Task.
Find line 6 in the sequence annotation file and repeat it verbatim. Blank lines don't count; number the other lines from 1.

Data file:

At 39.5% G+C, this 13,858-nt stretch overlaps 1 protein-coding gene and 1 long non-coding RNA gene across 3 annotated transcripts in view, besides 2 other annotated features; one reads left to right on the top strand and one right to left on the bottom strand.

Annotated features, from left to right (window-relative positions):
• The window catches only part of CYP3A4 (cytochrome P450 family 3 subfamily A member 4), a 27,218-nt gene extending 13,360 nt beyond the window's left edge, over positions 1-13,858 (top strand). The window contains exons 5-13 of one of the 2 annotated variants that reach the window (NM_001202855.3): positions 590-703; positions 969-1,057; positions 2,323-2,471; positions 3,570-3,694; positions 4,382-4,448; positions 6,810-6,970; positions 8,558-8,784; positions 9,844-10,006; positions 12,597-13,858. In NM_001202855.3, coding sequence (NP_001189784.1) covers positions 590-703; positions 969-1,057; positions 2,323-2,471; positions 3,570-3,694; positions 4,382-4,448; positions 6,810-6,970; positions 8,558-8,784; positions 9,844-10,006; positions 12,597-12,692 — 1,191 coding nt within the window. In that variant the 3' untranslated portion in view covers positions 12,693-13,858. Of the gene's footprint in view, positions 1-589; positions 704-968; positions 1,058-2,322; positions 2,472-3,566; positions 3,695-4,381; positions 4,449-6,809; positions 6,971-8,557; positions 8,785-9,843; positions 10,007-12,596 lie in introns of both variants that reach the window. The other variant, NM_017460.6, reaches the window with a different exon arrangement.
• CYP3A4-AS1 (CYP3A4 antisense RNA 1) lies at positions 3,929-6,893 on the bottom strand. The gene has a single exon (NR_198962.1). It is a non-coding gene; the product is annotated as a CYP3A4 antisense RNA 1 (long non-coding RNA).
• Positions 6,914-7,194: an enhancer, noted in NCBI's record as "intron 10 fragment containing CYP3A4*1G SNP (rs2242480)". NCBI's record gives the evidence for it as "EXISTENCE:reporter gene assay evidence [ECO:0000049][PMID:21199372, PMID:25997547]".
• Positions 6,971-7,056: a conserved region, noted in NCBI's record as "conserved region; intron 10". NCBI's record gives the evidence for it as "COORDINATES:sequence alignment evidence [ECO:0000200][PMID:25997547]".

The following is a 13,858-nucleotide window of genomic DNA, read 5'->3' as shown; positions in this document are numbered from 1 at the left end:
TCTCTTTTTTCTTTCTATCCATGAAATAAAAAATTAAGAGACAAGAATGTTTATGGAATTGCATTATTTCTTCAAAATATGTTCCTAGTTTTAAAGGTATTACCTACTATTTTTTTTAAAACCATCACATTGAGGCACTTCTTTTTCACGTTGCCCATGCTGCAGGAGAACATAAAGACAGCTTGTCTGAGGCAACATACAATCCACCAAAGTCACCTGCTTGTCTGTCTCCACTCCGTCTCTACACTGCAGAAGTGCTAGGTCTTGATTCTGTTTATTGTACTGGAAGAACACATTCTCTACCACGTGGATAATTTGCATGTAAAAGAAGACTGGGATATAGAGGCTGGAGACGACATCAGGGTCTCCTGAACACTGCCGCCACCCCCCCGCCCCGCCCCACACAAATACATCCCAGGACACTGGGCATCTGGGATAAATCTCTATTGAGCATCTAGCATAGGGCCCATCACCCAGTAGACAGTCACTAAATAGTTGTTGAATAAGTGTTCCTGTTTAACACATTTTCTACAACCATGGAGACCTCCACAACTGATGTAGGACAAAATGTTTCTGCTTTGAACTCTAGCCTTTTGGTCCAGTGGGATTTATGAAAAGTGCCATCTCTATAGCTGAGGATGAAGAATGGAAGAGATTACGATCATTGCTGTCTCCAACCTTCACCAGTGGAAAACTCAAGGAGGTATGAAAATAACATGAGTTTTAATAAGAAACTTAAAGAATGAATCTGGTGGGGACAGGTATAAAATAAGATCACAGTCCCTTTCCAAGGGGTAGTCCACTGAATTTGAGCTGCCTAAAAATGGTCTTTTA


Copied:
• Positions 6,971-7,056: a conserved region, noted in NCBI's record as "conserved region; intron 10". NCBI's record gives the evidence for it as "COORDINATES:sequence alignment evidence [ECO:0000200][PMID:25997547]".